It is a Sunday afternoon, the sun is shining, music is playing, cocktails are flowing, and the smell of street food in the air. Crowds have gathered in the grounds of Loseley Park manor house in Surrey.
It could be one of the many summer music festivals returning to the UK this year post-pandemic, but there’s one major difference. Alongside the human guests are thousands of dogs.
This is one of the growing number of dog festivals taking place around the country. According to the PDSA, in 2021, 26 per cent of UK adults owned a pet dog – an estimated 9.6 million dogs. The surge in dog ownership during Covid lockdowns has been well documented and now as these owners return to the world, many are swapping Reading festival for barking and Glastonbury for a weekend at a dog-focused social event.
One such occasion is DogFest, which began in 2014 and is now expecting 150,000 guests across its seven UK dates this summer.
From village shows awarding prizes for ‘best dressed pooch’ to more competitive prestige events exhibiting different breeds, dog shows are not entirely new. But the dog festivals of today are somewhat different.
Take the New Forest’s Jubilee-focused ‘Dogstival’, which promises a giant ‘Barkingham Palace’, a ‘Jubilee Tea Pawty’ and ‘Stand-up Canine Comedy’, as well as a fair and dog-friendly accommodation. Or ‘Goodwoof’ – a dog festival at the Goodwood Estate in West Sussex, a day that includes a display of ‘Barkitectural masterpieces’.
At these dog festivals, the fun and activities are specifically tailored to four-legged friends, rather than only considering them as an after-thought. “I think of it as where you would choose to go if you were a dog,” says Tess Drew, DogFest event director. “It comes from wanting a dog to have the best day they can, so we do lots of fun things for them and back that up with things that people will find useful in their journey of being a dog owner.”
The organisers intentionally pick beautiful locations that might not be open to the public normally to make dog walks more interesting, says Drew. “You can go off and do one of our ‘Big Dog Walks’ around the grounds of stately homes that you wouldn’t normally get access to and then come back, sit and have a drink at the bar and watch the fun dog show.”
Melissa Bishop, 28 and partner Tom Driscoll, 27, visited Loseley Park DogFest from their home in Epsom, with their eight-year-old Rottweiler-Staffordshire bull terrier cross twins Keith and Brendan, and some friends. “We did Reading [festival] a few times but would do this now,” says Melissa. “We can all come and there’s loads for us and them [the dogs] to do.”
For Kate Blight, 55, husband Chris, and their daughter, plus their dogs, Lyla the Labradoodle and Jack Russell Benny, the festival feel adds to the experience of the day out. “We thought it would be a fun thing to do with family and friends,” she said. “We’ve been to family-friendly festivals before but it was the dog factor that drew us to this.”
Drew says that for many families, the importance of being able to involve your dog – rather than leave them at home – is crucial (owners are increasingly taking their dogs on holiday too). “Your dog is a part of your life, so actually being able to go to something that’s all about them is kind of like spoiling your other child. If you’re a parent you have to go to places like CBeebies Land and Legoland – this is basically that for dogs.”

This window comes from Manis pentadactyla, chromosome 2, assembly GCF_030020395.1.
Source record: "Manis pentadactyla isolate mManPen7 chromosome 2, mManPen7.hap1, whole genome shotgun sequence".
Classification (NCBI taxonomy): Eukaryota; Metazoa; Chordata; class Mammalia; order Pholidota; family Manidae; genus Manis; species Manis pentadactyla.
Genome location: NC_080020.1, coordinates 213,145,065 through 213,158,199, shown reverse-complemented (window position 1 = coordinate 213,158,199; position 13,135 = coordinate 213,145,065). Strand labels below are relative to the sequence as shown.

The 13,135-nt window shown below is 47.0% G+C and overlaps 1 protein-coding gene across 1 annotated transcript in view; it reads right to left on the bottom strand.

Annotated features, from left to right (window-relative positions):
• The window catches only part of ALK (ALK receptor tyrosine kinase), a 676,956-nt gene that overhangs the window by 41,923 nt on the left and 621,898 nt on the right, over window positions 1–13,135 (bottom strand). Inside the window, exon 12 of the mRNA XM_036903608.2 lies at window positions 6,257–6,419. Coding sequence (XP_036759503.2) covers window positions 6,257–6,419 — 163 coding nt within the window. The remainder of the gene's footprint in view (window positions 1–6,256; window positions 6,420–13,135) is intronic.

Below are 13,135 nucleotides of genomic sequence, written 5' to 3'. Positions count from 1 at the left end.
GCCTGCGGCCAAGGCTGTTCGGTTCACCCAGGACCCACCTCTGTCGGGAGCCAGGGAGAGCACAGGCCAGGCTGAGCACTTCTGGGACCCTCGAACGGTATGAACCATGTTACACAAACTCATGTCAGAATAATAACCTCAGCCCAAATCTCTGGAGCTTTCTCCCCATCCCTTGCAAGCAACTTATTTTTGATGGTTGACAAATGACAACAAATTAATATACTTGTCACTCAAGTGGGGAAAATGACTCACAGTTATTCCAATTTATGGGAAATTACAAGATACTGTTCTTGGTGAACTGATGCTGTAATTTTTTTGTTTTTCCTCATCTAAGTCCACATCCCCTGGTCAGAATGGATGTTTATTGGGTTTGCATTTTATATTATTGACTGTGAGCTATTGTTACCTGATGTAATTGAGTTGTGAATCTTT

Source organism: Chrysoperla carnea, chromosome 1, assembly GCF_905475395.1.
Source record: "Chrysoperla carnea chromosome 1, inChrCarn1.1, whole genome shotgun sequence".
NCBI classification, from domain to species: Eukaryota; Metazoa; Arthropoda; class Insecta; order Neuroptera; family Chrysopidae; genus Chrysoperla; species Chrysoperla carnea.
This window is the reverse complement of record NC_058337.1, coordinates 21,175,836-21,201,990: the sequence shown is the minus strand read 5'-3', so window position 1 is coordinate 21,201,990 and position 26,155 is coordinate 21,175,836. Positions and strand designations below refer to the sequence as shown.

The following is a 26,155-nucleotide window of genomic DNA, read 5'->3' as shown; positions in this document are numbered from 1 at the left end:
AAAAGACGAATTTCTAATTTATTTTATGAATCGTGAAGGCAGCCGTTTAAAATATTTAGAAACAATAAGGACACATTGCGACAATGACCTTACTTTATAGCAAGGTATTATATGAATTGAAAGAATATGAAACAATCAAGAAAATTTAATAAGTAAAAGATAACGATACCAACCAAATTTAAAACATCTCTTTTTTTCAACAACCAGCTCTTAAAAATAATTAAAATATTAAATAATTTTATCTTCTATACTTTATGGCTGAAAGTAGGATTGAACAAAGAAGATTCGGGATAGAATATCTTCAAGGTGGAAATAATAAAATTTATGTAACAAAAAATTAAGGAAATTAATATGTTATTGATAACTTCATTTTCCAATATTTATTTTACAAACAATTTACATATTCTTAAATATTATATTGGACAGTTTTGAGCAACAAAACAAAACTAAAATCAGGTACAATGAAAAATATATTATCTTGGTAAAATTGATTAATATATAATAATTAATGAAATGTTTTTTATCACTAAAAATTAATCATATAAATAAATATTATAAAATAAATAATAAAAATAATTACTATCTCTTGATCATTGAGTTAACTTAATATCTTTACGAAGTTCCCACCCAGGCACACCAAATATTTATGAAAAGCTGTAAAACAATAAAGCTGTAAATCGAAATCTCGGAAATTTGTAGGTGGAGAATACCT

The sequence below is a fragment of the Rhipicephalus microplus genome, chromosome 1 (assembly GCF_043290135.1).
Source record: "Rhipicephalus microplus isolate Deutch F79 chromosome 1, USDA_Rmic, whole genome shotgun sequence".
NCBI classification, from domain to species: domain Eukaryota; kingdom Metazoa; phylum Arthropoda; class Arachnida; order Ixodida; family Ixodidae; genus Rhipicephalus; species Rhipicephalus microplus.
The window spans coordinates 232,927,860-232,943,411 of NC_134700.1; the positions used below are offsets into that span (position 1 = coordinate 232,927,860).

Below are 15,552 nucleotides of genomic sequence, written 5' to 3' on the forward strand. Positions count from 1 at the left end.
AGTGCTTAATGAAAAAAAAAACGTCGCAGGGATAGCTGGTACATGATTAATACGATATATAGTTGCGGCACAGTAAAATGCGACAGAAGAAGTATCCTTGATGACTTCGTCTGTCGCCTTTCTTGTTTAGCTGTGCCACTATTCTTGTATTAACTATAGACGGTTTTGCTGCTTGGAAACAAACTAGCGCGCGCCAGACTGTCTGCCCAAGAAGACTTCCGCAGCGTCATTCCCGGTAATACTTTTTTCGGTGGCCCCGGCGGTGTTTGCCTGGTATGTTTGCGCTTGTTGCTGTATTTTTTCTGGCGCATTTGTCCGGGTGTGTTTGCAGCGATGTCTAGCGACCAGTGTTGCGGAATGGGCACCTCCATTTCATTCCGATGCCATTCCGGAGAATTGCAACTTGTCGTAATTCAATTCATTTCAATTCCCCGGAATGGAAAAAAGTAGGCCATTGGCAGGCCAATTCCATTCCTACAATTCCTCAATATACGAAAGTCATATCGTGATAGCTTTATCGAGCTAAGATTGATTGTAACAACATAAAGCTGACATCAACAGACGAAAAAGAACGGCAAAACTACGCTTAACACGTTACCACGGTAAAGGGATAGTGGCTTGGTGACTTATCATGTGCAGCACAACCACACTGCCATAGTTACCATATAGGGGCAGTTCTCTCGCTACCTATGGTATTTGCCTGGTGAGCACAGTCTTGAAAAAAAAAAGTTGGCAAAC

As well as a fun itinerary, the event includes education and advice for pet owners, whether on nutrition or keeping your dog’s teeth clean. It even caters to would-be dog owners who want to learn more about rescuing or dog ownership.
But for Drew the “standout factor” during the organising stage is creating the festival feeling. “It has really lovely festival food and drink, there’s a bandstand and a DJ. It feels like somewhere you would love to go that just happens to be centred around dogs.”
She warns that people should not come expecting competitions like Crufts. “None of the shows are competitive,” she says. This is about dogs and owners of all ages and backgrounds being able to have a go.
This drive to create a new dog-first environment isn’t exclusive to DogFest. On the Goodwoof website, it says: “Dogs bring such joy to so many people that we wanted to create a totally different kind of event and one that really celebrates all that our canine friends bring to our lives; a real experience for everyone but most importantly for our dogs.”
The crowd at Loseley Park brought together young and old dog owners, those keen to show off their pooch in the ring and splash out on the latest canine equipment, alongside those who just wanted to enjoy a cocktail in a deckchair with their dog nearby.
For Drew, the birth of dog festivals provide an opportunity for people to choose something different for their post-pandemic social calendar, spending time alongside man’s best friend rather than shutting the front door on them: “I’m turning 40 this year and I know so many of my friends who are more excited that they can go to DogFest than to a music festival these days.”